Did you know that there are ways to understand how other people think and feel? That's called empathy, and it is a skill you can learn!
Empathy helps you get along with other people — your family, your friends, your teammates — everyone you know!
Packed with exercises, pointers, and fun activities, this book will help you:
• See different points of viewUnderstand that everyone shows their feelings differently
• Pay attention to your feelings
• Look for clues about what others are feeling
• Learn the connection between thoughts and feelings
• Brainstorm about why other people feel the way they do
Learning to Be Kind and Understand Differences also includes a note and resources for parents. When you build your empathy skills you will get along better with other people — and feel good about yourself, too!
About the Authors:
Judith M. Glasser, PhD, is a clinical psychologist who has worked with children and their families for over 30 years. She specializes in the assessment and treatment of AD/HD in children. For many years Dr. Glasser has been interested in the different kinds of difficulties children experience when they have AD/HD. Many of the children she works with have difficulty understanding how other people think and feel; this book is for them. Dr. Glasser is also the author, with Kathleen Nadeau, PhD, of Learning to Feel Good and Stay Cool (Magination Press, 2014).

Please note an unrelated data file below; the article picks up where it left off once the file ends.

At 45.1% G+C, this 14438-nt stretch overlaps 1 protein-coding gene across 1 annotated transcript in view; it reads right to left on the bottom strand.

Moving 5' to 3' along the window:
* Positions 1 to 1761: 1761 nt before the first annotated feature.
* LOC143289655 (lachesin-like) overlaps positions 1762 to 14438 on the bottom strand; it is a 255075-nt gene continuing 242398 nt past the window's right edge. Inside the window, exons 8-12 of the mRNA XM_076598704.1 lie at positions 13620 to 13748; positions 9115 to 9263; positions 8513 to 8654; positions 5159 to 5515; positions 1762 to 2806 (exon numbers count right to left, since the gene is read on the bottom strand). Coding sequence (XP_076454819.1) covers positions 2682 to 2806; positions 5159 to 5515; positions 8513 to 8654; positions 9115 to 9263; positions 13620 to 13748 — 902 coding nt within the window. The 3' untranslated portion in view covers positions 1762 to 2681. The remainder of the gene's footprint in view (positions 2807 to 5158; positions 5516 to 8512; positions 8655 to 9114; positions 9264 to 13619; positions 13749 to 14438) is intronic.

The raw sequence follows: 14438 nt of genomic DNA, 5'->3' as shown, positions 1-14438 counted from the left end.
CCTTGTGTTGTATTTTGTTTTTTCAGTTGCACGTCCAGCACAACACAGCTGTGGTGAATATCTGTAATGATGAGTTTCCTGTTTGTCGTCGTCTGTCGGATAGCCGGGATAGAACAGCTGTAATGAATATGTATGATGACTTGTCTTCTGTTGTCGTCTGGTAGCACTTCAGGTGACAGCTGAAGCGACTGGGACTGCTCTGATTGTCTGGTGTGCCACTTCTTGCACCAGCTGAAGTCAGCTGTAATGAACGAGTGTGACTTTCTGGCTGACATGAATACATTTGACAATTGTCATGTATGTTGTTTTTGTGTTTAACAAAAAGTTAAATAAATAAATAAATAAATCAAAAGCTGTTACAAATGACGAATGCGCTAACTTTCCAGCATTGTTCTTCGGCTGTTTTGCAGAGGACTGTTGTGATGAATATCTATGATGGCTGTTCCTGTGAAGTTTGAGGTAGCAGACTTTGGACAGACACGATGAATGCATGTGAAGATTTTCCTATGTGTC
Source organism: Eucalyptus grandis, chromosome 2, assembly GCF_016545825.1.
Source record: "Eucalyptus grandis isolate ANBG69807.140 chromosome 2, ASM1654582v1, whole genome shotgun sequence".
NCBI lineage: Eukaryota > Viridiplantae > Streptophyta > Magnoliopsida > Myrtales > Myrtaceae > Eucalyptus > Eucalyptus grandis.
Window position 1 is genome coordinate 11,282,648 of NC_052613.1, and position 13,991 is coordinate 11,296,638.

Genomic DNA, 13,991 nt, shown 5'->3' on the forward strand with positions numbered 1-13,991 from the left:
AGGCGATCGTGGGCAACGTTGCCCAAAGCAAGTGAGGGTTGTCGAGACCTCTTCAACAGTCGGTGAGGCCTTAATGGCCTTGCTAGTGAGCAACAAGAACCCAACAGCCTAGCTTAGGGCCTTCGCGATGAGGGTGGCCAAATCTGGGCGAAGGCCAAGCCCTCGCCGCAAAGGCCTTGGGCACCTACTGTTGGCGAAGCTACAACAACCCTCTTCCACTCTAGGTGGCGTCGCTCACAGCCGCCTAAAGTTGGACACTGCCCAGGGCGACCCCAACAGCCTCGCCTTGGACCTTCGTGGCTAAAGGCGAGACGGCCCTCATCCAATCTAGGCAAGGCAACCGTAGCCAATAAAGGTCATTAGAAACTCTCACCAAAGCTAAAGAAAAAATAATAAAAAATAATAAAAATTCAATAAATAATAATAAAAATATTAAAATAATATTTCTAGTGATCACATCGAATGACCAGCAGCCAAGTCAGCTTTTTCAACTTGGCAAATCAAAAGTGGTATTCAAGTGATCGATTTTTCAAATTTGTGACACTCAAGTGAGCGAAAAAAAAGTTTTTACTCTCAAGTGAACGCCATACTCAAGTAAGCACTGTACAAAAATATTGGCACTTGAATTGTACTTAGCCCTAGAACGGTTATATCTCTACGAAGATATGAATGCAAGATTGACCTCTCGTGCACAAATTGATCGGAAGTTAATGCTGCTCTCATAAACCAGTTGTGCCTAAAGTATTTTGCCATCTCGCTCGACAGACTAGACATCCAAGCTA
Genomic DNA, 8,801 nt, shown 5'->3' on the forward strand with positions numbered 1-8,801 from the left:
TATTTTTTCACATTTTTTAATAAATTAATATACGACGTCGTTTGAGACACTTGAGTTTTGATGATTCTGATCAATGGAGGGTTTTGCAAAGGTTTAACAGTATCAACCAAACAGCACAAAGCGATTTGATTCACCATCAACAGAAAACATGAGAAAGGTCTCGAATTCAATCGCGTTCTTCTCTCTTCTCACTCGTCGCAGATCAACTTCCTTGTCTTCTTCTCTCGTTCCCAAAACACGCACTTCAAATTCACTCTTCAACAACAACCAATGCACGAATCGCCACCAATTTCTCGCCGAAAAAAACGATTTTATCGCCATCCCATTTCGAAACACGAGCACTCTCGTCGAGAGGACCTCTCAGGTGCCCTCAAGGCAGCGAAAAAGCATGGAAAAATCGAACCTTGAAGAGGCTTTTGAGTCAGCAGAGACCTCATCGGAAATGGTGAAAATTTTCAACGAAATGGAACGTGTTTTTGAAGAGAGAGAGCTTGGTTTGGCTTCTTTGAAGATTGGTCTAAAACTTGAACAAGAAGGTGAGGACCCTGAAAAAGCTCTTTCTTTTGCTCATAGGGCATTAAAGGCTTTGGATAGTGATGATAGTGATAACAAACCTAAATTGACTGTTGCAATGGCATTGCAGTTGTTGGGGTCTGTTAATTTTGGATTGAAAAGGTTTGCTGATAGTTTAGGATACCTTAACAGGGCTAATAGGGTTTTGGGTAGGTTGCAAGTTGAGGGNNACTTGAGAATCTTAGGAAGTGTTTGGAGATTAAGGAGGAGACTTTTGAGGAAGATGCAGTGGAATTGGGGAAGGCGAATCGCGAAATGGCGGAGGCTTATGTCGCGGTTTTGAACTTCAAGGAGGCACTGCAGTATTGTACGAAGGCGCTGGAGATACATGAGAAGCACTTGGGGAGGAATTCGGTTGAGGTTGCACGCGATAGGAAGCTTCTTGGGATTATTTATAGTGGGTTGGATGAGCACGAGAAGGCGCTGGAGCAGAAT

Jill Menkes Kushner, MA, is an educational and editorial professional, currently working in the College Board’s Advanced Placement Assessments division. Ms. Kushner has an extensive background as a writer and editor for curriculum and assessment products in all subjects, specializing in English/Language Arts. Her publications include several periodicals and the following books: The Farming Industry (Franklin Watts, 1984), Who on Earth is Dian Fossey?: Defender of the Mountain Gorilla (Enslow Publishers, Inc., 2009), and Johnny Depp (Enslow Publishers, Inc., 2009).
About the Illustrator:
Charles Beyl creates humorous illustrations for books, magazines, and newspapers from his studio high atop a nineteenth-century Pennsylvania farm house.